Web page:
In November 1942, Anne Frank wrote a fictitious advertising brochure for the rear part of the building in central Amsterdam which housed her and other Jews. Reversing Nazi oppression, it ruled that “all civilized languages” were allowed, “therefore no German”. Yet she was prepared to qualify the ban on the language of her home country, declaring that “no German book can be read except scientific and classical works”. The teenager did not object when her father kindly imposed the Goethe and Schiller plays on her. Not only that, she pinned a magazine photo of Heinz Rühmann, a popular actor who continued to work successfully throughout the Third Reich, on a long faded but perfectly discernible wall to visitors to the house that bears his name. .
Even Anne Frank, who professed her love for the Netherlands while in hiding from her former compatriots, remained somewhat ambiguous about whether or not to abandon German culture altogether. Such ambiguity was all the more characteristic of older European Jews. Many found it hard to believe that a nation known for its love of the arts and humanities could have engaged in unprecedented brutality. In the Warsaw ghetto, some musicians played Beethoven in courtyards or, bypassing the prohibition on Jews playing German music, in concert halls. Others packed their instruments before deportation in the hope that their tormentors would let them play rather than send them to the gas chambers.
Appreciation of German culture belonged to a pre-war world that many Jews continued to hold onto, unlike those who shifted their interests elsewhere or had already done so before 1939. There was a generational dimension. to this cleavage. Anne Frank was less attached to German language and literature than her father. Another teenage journalist, Ana Novac, found a Hungarian woman’s complaints about the appalling conditions at Auschwitz rather strange: “German culture! What a disappointment for someone who spent their vacation in Baden-Baden and read Faust! “
The question of whether or not to distinguish German culture from its Nazi interpretation also engaged non-Jewish Europeans and Americans as they defined their position during World War II. Many artists and intellectuals from countries occupied or allied to the Third Reich preferred German romantic culture to French rationalist culture. For this reason, and because they hoped for a revival of their own national cultures, they first accepted Hitler’s new order. There was also less intellectual motivation for the accommodation. Film buffs viewed German costumed comedies and dramas for their entertainment value at a time when domestic film production was reduced and Hollywood imports banned.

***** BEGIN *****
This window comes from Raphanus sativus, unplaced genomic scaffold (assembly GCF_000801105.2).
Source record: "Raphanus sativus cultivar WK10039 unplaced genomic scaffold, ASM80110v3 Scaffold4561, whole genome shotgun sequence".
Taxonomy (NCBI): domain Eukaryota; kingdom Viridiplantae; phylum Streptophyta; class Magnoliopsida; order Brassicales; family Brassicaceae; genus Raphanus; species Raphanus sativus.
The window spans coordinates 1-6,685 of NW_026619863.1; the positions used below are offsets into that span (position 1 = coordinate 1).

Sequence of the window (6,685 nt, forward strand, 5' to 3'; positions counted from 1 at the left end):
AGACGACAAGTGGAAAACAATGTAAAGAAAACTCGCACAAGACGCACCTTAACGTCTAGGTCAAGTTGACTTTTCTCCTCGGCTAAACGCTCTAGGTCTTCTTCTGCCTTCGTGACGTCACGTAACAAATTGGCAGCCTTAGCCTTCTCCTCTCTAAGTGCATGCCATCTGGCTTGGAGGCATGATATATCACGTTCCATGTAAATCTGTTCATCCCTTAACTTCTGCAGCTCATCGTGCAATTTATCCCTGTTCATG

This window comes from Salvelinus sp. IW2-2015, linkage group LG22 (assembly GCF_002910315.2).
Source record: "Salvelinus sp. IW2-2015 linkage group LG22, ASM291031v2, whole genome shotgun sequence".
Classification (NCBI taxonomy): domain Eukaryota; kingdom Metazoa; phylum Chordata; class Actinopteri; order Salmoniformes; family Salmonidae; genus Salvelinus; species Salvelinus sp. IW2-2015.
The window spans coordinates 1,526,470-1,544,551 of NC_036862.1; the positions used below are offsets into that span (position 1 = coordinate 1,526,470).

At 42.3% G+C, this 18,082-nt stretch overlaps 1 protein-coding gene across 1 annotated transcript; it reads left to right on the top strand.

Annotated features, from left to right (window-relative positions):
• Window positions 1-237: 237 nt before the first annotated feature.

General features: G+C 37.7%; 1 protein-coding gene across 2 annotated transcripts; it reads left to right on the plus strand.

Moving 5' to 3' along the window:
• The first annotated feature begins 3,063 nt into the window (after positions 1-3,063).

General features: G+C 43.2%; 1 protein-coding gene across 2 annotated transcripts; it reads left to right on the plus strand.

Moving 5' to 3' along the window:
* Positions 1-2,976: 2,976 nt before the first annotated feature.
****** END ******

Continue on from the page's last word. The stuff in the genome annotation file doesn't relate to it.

The resistance movements aimed at such accommodation, and with them the whole distinction between German culture and Nazi culture. Therefore, they smeared posters advertising the fantasy film Munich in the streets of Paris and Amsterdam with swastikas. Much like Anne Frank, a Dutch resistance newspaper acknowledged that Germany had produced cultural figures of European rank, but insisted that the country had never lost its “barbaric characteristics”. Once the exploitative nature of the Nazi occupation became painfully evident and the military situation began to change, these arguments gained in persuasion.
In the countries which fought Hitler, the propagandist mobilization was in tension with the respect of music or German thought. In Britain, emigrant scholars exerting significant influence on their disciplines coexisted with radio broadcasts, including machine gun fire accompanied by the melodies of Richard Wagner. In the United States, posters and animated films are largely based on ethnic stereotypes. As one program maker put it, his job was to stir up hatred and therefore make it clear that “a German is a Nazi”. In contrast, the Office of War Propaganda, targeting both national and enemy populations, argued that “Nazi ideology” contradicted “decisive trends and achievements in German culture.”
This uncertainty, while reflecting a widespread ambiguity towards Germany, was mainly caused by the Third Reich itself. Its occupation regime quickly shifted from promoting German culture in conjunction with respect for certain other national cultures to shameless domination by controlling film markets and looting museums. Already before 1939, the Third Reich had presented a somewhat blurred image, mingling far-right influences with nineteenth-century traditions and twentieth-century innovations. Because it was often not known exactly what “Nazi” was in this culture, conservative theater directors and apolitical film actors, provided they were not Jews, could advance their careers or at least get a place.
The legitimate culture of the Third Reich was a large church, which made it both inconsistent and powerful. As a result, Germans could quite easily distance themselves from a caricatured image of Nazism after 1945, enjoying symphonic productions by the same conductors or films with longtime popular actors. But that is precisely why a full understanding of the culture in the Third Reich should include the perspectives of the populations that this regime persecuted, occupied or fought against. Despite all of her own ambiguity, Anne Frank was astutely aware that German cultural domination rested on violence.
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